After being able to check off "ride Mt. Diablo" from my bucket list, I've been on a roll. Although, if I had written "ride Mt. Diablo without blowing up and losing it mentally," it would still be unchecked. Luckily, the amazing riders who accompanied me (read: rode at a snail's pace to keep me company and then towed me back to the main group after I continually got dropped) were so gracious, it was definitely a humbling ride. There were tears shed on that ride solely out of frustration with my lack of bike fitness. Which, when climbing up a hill, does not help with the breathing. I was literally gasping for air as my legs were screaming and I was cursing. Not pretty. The moral of this ride was that I needed to not only tweak my bike fitness, but strengthen my mental toughness.
|The amazing riders who brought new meaning to a "no-drop" ride|
|Maybe I'll try this next time in open water? Not so many flip turns...|
I had asked a few fellow swimmers if they would be interested in joining me for this epic swim, but (gasp!) they were hesitant. No worries. Ironman is a party of one anyways, so I thought I might as well start exercising those mental muscles of toughness and perseverance.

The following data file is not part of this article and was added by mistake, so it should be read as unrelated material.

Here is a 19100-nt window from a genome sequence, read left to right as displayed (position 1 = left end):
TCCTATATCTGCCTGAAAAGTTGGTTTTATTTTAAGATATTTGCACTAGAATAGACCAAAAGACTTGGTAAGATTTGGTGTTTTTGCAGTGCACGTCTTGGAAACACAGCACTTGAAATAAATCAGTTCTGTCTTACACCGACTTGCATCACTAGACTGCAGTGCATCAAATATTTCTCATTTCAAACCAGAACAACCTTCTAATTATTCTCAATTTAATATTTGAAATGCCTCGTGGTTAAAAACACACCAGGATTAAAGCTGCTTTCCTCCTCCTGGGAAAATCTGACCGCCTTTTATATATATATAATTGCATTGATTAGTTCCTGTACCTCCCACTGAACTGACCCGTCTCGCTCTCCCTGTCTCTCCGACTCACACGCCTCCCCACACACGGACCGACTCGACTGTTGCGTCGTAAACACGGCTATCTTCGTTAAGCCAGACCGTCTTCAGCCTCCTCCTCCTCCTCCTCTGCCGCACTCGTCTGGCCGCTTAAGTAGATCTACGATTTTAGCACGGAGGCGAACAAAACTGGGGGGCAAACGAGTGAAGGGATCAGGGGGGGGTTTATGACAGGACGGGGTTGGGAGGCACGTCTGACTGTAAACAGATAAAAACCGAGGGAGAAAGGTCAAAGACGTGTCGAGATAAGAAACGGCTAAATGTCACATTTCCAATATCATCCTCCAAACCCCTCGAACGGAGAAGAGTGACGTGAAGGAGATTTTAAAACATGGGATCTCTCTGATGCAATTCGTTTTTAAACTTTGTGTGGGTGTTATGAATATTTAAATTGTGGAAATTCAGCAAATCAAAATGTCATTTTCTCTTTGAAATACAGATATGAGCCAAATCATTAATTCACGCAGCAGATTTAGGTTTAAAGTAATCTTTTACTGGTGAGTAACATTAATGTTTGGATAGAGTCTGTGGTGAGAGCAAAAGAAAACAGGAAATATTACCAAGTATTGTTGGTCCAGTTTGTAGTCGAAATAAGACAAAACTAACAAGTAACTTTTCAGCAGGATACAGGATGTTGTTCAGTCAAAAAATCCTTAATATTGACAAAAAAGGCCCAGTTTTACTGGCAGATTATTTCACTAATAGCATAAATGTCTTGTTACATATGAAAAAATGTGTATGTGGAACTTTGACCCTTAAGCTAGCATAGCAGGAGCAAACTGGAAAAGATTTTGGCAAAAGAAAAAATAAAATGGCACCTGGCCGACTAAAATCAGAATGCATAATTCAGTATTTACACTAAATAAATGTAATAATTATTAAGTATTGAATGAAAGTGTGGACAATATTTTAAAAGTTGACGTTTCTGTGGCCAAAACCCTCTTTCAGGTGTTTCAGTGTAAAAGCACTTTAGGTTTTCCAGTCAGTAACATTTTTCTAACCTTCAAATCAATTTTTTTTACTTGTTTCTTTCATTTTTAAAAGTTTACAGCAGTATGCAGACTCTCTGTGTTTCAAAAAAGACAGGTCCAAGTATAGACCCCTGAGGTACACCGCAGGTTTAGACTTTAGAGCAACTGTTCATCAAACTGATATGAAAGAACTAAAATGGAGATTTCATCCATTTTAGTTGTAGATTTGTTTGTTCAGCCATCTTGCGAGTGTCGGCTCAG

The longest distance I have ever done in the pool prior to this was 7,000 yds in college. Normally, my swim workouts are around 3-4K, so this set was triple my normal yardage. I had read various blogs about how to swim this- most suggested slower paced sets, mixing it up with pull buoys and paddles, and having extra calories/electrolyte replacements on board to keep you fueled throughout.
Here was the set I came up with:
10 x 100 warm-up (75 free - 25 back)
20 x 100 swim on 1:35
10 x 100 pull with :10s rest
20 x 100 swim on 1:35
10 x 100 kick with :10s rest
20 x 100 pull with :10s rest
10 x 100 (25 fast, 75 easy) on 1:35
Surprisingly, I had amazing focus throughout this entire set. A total miracle. Focusing on my intervals and the specific set I was swimming helped tremendously. Just like Ironman, you break up the race into different components and focus on the task at hand, instead of thinking about the entire 140.6 miles. When I started getting tired, I would replay what an old coach told me, "When your form suffers, your pace suffers..." and would immediately make adjustments to keep my elbows high and my stroke steady.
When I was 9,000 yds through, I saw a buddy of mine on the pool deck, and he cheered me on for my last 1,000 yds like an old swim coach. I finished with a huge smile on my face. Not only was another item checked off the bucket list, but I felt like there was a big deposit in my "mental toughness" account. I definitely can always improve on this, but getting a 10K swim under my belt (or rather under my sore lats!) is a step in the right direction. And for those of you who were wondering? It took 3 hours. So if your birthday is coming up and you like to swim, well, you know who to call.